Through this conversation you show that you care about the work, you understand it enough that you are interested in maximizing outcomes, and that are ready to help mitigate risks. And you will end up with a solid performance and tracking plan.
This is so much better than competing with your direct report or trying to prove that they are not competent!
And you are also adding value as a leader and to the business by focusing on outcomes and instead of details. An over-focus on details can be fascinating but not necessarily tied to delivering a meaningful and high value business outcome.
Your job as a leader is to make sure the activity is creating the right business outcomes.
Your job as a leader is not to question every choice and every detail, which actually derails progress.
Use your network
Another useful technique I have discovered when I don’t understand the work I am managing, is to find other leaders who have a lot more experience than I do managing this same function.
Then I ask them:
• What is your definition of high performance in this area?
• What is your definition of a failure?
• What are the biggest risks you need to manage?
• What opportunities do you think the best organizations of this type need to be focused on now and moving forward?
• What do you think the biggest problems on the horizon are for this type or organization?
• How do you measure your people?
• What signs should I be looking for to know if things are going in the right or work direction?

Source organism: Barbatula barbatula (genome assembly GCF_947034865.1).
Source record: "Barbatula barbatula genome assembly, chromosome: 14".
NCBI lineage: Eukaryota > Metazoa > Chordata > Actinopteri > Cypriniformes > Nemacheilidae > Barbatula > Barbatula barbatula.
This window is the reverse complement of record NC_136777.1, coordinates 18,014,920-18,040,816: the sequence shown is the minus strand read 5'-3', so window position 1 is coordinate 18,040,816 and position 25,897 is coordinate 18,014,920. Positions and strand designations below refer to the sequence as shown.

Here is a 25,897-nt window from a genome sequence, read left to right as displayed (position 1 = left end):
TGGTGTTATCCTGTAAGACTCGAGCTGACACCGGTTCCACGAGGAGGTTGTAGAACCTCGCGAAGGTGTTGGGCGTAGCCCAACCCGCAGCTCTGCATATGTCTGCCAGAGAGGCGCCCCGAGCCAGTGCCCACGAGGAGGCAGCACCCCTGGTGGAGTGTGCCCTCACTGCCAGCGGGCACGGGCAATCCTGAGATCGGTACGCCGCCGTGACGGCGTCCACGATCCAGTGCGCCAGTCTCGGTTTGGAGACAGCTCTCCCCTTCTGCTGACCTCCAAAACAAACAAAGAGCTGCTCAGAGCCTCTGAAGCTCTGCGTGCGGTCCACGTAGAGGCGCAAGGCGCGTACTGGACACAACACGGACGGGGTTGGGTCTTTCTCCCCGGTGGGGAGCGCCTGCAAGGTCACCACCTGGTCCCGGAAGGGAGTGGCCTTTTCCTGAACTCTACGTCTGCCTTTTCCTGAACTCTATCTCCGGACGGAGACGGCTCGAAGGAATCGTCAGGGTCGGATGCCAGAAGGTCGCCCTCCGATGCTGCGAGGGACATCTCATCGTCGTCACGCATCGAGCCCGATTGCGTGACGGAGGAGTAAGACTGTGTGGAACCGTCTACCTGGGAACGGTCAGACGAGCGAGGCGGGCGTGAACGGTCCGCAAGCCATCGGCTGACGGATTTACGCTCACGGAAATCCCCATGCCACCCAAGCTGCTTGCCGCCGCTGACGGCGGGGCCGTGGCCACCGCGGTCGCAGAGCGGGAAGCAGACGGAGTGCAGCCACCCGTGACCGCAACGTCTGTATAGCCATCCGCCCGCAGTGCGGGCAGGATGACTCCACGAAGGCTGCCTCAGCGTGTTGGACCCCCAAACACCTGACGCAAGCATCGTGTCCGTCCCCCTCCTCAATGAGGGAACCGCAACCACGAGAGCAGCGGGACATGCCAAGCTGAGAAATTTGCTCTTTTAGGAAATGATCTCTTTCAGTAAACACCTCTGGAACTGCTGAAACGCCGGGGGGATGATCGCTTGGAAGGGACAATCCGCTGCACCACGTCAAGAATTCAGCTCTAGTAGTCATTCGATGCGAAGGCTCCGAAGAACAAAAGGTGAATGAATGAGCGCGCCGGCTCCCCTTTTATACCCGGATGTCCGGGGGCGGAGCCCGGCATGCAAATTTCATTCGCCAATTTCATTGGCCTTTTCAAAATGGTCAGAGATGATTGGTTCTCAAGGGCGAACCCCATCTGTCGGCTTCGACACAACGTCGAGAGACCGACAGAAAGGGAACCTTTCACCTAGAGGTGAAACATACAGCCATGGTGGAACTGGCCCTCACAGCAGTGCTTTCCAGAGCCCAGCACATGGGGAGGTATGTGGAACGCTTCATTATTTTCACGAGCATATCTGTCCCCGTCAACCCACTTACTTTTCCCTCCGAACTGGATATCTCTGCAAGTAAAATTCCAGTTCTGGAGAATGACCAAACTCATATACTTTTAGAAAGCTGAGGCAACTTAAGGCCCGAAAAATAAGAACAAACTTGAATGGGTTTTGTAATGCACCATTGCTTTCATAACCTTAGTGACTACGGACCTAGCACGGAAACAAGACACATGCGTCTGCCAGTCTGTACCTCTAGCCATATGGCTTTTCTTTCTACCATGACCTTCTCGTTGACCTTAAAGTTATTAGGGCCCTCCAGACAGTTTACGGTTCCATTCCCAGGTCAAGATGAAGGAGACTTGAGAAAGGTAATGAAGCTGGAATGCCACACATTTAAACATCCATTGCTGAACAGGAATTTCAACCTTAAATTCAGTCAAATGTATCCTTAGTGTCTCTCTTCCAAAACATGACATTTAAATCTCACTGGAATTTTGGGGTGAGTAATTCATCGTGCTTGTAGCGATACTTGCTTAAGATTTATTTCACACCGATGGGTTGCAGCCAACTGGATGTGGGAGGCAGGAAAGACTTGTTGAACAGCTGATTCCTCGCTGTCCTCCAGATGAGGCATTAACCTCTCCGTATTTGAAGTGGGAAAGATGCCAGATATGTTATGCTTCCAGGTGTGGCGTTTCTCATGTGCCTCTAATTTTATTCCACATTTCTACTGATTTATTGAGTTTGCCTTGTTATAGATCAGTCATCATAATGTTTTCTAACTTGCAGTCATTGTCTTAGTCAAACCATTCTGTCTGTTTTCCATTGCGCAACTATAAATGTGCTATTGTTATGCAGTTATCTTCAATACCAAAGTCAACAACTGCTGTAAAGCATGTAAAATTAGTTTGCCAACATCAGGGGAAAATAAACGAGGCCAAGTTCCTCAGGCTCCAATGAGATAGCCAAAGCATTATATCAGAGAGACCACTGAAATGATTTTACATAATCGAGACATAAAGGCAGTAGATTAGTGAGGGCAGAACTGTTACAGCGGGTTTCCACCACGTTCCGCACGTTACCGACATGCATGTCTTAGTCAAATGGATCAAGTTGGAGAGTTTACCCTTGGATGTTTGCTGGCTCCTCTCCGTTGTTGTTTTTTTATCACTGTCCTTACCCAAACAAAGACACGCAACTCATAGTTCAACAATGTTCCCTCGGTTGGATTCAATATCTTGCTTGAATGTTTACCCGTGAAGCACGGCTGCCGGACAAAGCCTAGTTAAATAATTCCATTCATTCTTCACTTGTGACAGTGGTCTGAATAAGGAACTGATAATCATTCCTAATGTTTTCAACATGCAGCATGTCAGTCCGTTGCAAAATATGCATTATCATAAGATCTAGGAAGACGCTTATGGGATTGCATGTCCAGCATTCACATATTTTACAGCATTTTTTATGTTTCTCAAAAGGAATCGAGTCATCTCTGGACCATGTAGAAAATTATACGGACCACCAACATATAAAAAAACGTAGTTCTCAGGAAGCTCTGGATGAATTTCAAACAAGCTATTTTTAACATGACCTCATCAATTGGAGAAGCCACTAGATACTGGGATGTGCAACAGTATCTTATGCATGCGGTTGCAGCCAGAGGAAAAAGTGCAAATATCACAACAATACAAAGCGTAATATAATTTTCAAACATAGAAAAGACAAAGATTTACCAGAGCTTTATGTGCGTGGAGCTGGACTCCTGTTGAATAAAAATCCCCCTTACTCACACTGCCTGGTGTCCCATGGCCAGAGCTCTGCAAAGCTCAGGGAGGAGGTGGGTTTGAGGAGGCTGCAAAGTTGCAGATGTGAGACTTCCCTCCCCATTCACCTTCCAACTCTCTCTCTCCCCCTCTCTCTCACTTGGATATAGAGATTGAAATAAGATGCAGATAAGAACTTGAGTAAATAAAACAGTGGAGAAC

Remember your goal is to educate your self on how to MANAGE the function — not how to DO the function.
Adding business value
I can tell you that I spent a lot of time in my own career as the least technical technology executive in the organization, and I got pressure that I was not technical enough. People consistently tried this game on me to always prove that I didn’t know enough.
But by investing in being technical enough to manage outcomes, and then effectively delivering on them, I was not only able to prove my worth, but to deliver even bigger outcomes than the people trying to put me down as not being technical enough.
So don’t worry if you are managing a team and you don’t feel like the foremost expert in the content.
Be the expert in the outcomes and give your team and your business the advantage of YOU being a GREAT LEADER instead.
Patty is available to speak at your company, annual meeting, or customer event. She can also deliver a custom workshop on Leadership or Strategy Execution for your leadership team. Contact Patty.
Or if you would like some personal help on your own professional development, check out her Executive Mentoring Group. It’s filled with insights, resources and support to build your executive confidence, advance your career, and includes direct mentoring from Patty.
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Patty Azzarello is an executive, best-selling author, speaker and CEO/Business Advisor. She became the youngest general manager at HP at the age of 33, ran a billion dollar software business at 35 and became a CEO for the first time at 38 (all without turning into a self-centered, miserable jerk)